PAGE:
The Bath Salt Panic Wall of Shame


Did you get in on the hyperventilating about the "bath salts" that supposedly made Rudy Eugene gnaw off a homeless man's face on Miami's MacArthur Causeway a month ago? If not, you're too late. Toxicology results released yesterday show that Eugene had not consumed any of the stimulants commonly used in those speed substitutes—or any other psychoactive substance except for marijuana, which (as The Miami Herald notes) is "not known for sparking violence" (not anymore, that is). The Herald elaborates:

The medical examiner—after seeking help from an outside forensic toxicology lab—could find no evidence of the common components of "bath salts" in Eugene's system. Nor did the lab find evidence of synthetic marijuana or LSD.

The medical examiner also found that Eugene had not ingested cocaine, heroin, PCP, oxycodone, amphetamines or any other known street drug other than marijuana….

"Within the limits of current technology by both laboratories, marijuana is the only drug identified in the body of Mr. Rudy Eugene," the medical examiner's office said in a press release.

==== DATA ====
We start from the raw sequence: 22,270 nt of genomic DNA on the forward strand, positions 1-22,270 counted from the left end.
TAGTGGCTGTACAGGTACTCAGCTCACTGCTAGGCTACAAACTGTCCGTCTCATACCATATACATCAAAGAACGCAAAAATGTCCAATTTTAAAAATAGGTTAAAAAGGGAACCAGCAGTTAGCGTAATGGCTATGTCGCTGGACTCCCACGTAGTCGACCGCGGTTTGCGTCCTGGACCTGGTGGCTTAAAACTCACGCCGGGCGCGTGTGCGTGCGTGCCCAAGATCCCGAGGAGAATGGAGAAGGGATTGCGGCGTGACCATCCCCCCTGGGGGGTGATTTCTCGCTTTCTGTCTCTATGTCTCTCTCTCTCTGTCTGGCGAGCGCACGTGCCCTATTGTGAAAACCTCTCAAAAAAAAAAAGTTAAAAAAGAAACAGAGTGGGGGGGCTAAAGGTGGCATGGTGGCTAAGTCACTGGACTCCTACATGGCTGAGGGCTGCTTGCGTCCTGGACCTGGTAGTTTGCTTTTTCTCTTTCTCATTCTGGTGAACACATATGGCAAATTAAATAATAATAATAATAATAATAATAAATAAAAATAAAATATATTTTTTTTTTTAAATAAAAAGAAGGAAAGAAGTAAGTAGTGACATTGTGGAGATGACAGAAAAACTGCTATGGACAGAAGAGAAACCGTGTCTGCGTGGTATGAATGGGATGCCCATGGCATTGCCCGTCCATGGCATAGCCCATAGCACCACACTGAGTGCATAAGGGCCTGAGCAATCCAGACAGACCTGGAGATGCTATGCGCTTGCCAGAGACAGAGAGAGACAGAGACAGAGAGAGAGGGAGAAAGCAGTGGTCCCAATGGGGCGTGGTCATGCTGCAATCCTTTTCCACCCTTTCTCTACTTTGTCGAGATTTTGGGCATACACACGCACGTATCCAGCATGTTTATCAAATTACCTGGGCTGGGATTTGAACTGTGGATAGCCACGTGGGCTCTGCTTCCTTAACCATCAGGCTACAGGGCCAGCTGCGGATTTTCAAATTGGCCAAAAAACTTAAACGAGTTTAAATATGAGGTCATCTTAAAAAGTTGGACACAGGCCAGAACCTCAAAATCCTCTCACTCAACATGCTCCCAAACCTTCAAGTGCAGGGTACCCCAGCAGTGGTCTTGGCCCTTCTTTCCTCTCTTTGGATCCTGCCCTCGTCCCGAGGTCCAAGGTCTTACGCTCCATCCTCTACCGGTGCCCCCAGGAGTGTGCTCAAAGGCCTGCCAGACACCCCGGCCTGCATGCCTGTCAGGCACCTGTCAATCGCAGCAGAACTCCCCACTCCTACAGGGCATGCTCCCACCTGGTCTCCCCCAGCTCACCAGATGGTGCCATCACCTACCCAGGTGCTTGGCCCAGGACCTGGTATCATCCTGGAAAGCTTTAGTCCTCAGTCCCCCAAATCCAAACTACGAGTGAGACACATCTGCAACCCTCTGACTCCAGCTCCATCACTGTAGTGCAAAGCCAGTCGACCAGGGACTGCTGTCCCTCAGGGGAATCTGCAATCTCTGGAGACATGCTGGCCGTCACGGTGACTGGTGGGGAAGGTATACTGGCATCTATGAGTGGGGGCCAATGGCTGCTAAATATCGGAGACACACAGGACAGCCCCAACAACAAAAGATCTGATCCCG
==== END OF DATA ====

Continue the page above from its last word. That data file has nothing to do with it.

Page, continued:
Since traces of marijuana can be detected in urine, blood, and tissue long after the drug's effects wear off, it is not even clear that Eugene was under the influence of pot at the time of the assault. So where does that leave everyone who recklessly speculated that a demon drug was responsible for Eugene's ghoulish violence? Contrition may be too much to expect, but embarrassment could serve as a deterrent. Before we move on to the next media-driven panic about  a scary drug (or some other bogeyman), let's pause to focus some well-earned scorn on the most egregious offenders in this sorry episode of rumor repetition and herd reporting: